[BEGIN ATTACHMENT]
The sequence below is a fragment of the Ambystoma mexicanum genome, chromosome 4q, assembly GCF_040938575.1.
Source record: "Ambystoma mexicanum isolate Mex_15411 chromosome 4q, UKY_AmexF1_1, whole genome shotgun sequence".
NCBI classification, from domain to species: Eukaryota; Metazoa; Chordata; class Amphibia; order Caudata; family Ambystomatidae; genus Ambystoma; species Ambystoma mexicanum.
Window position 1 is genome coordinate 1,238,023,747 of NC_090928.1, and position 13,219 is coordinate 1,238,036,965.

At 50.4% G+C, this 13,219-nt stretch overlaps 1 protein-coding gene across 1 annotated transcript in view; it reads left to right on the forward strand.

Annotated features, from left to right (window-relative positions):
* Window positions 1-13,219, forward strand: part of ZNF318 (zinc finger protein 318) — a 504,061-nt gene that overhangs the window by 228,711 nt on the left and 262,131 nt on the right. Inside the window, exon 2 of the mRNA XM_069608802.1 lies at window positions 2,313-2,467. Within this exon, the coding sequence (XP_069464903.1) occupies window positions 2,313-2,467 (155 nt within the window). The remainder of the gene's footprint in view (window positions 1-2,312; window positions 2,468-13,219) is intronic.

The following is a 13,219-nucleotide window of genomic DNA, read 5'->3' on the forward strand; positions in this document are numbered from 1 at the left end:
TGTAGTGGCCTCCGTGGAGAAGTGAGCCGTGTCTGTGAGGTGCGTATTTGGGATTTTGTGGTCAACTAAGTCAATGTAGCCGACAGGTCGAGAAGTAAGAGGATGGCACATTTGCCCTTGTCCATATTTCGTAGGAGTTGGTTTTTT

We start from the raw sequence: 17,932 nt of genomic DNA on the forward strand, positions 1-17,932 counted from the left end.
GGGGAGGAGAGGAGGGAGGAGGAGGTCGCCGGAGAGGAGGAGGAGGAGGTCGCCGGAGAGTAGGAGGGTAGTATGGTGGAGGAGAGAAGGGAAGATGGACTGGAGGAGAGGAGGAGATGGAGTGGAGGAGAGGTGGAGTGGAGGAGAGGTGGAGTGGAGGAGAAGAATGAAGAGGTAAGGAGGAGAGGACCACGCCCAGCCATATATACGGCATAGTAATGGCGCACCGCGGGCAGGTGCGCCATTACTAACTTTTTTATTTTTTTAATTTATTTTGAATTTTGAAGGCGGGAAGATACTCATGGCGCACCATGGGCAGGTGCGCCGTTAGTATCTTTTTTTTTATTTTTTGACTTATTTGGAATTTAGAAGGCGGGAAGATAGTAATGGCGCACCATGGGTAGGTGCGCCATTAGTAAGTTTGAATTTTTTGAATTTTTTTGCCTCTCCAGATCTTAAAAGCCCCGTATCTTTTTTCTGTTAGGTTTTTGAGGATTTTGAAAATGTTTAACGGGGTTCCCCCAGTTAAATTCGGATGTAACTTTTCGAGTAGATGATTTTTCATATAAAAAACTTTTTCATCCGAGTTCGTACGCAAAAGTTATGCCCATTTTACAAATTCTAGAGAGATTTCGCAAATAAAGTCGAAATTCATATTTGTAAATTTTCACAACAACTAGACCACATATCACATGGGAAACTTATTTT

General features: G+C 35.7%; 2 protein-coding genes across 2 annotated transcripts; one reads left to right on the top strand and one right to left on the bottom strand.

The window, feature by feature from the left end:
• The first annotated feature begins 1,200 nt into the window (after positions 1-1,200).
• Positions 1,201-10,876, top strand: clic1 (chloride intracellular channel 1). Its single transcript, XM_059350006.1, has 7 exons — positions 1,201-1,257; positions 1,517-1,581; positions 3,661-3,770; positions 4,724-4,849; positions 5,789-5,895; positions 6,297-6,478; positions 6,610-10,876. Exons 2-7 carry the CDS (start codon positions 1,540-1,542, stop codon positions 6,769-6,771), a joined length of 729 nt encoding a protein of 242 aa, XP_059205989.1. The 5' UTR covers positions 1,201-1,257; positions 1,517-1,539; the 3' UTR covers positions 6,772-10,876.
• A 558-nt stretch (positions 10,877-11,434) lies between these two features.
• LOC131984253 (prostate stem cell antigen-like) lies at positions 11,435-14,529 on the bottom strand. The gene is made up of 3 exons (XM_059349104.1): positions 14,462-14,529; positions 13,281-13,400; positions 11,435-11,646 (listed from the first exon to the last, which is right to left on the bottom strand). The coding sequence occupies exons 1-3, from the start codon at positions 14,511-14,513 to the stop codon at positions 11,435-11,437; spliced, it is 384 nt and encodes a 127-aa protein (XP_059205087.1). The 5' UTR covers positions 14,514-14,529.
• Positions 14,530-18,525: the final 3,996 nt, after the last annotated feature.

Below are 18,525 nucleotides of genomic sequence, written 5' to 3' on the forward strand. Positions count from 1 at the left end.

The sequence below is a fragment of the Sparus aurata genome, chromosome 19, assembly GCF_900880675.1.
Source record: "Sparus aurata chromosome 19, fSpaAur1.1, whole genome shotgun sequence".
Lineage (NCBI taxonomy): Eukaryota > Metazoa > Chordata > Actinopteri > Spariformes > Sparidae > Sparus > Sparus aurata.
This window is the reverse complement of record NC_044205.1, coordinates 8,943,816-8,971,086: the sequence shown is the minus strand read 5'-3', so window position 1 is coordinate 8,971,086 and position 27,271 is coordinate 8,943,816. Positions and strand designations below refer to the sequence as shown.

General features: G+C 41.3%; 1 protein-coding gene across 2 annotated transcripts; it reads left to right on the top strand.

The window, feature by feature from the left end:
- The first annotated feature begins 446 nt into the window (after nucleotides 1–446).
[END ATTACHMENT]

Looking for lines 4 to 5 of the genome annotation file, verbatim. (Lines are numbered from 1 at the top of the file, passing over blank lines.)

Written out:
Window position 1 is genome coordinate 1,238,023,747 of NC_090928.1, and position 13,219 is coordinate 1,238,036,965.

At 50.4% G+C, this 13,219-nt stretch overlaps 1 protein-coding gene across 1 annotated transcript in view; it reads left to right on the forward strand.